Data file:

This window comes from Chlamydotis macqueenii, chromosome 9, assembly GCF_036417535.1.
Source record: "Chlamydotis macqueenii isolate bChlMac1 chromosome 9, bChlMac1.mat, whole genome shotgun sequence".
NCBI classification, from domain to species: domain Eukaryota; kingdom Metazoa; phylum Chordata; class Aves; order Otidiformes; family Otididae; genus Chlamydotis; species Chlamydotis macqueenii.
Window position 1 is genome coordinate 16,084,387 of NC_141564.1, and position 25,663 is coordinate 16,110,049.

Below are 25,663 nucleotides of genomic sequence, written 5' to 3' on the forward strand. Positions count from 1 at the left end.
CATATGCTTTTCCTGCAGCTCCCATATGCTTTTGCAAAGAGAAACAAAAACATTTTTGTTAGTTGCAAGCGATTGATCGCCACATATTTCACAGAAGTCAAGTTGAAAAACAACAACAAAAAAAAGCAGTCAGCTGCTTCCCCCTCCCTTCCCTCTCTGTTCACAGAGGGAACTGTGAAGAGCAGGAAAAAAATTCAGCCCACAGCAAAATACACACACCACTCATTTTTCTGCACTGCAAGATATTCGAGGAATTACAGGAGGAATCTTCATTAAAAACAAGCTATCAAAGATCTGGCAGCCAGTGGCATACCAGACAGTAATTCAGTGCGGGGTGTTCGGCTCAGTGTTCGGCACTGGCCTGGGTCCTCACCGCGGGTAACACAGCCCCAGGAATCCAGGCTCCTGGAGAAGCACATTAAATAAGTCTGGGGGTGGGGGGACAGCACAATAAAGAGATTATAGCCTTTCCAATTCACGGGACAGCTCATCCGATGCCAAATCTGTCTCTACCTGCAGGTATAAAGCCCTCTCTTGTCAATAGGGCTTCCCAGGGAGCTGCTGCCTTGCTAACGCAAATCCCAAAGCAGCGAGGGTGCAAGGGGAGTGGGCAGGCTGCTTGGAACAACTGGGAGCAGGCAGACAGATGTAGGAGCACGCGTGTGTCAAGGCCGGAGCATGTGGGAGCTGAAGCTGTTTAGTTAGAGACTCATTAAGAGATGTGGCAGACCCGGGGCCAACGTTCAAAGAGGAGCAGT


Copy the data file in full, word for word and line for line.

This window comes from Chlamydotis macqueenii, chromosome 9, assembly GCF_036417535.1.
Source record: "Chlamydotis macqueenii isolate bChlMac1 chromosome 9, bChlMac1.mat, whole genome shotgun sequence".
NCBI classification, from domain to species: domain Eukaryota; kingdom Metazoa; phylum Chordata; class Aves; order Otidiformes; family Otididae; genus Chlamydotis; species Chlamydotis macqueenii.
Window position 1 is genome coordinate 16,084,387 of NC_141564.1, and position 25,663 is coordinate 16,110,049.

Below are 25,663 nucleotides of genomic sequence, written 5' to 3' on the forward strand. Positions count from 1 at the left end.
CATATGCTTTTCCTGCAGCTCCCATATGCTTTTGCAAAGAGAAACAAAAACATTTTTGTTAGTTGCAAGCGATTGATCGCCACATATTTCACAGAAGTCAAGTTGAAAAACAACAACAAAAAAAAGCAGTCAGCTGCTTCCCCCTCCCTTCCCTCTCTGTTCACAGAGGGAACTGTGAAGAGCAGGAAAAAAATTCAGCCCACAGCAAAATACACACACCACTCATTTTTCTGCACTGCAAGATATTCGAGGAATTACAGGAGGAATCTTCATTAAAAACAAGCTATCAAAGATCTGGCAGCCAGTGGCATACCAGACAGTAATTCAGTGCGGGGTGTTCGGCTCAGTGTTCGGCACTGGCCTGGGTCCTCACCGCGGGTAACACAGCCCCAGGAATCCAGGCTCCTGGAGAAGCACATTAAATAAGTCTGGGGGTGGGGGGACAGCACAATAAAGAGATTATAGCCTTTCCAATTCACGGGACAGCTCATCCGATGCCAAATCTGTCTCTACCTGCAGGTATAAAGCCCTCTCTTGTCAATAGGGCTTCCCAGGGAGCTGCTGCCTTGCTAACGCAAATCCCAAAGCAGCGAGGGTGCAAGGGGAGTGGGCAGGCTGCTTGGAACAACTGGGAGCAGGCAGACAGATGTAGGAGCACGCGTGTGTCAAGGCCGGAGCATGTGGGAGCTGAAGCTGTTTAGTTAGAGACTCATTAAGAGATGTGGCAGACCCGGGGCCAACGTTCAAAGAGGAGCAGT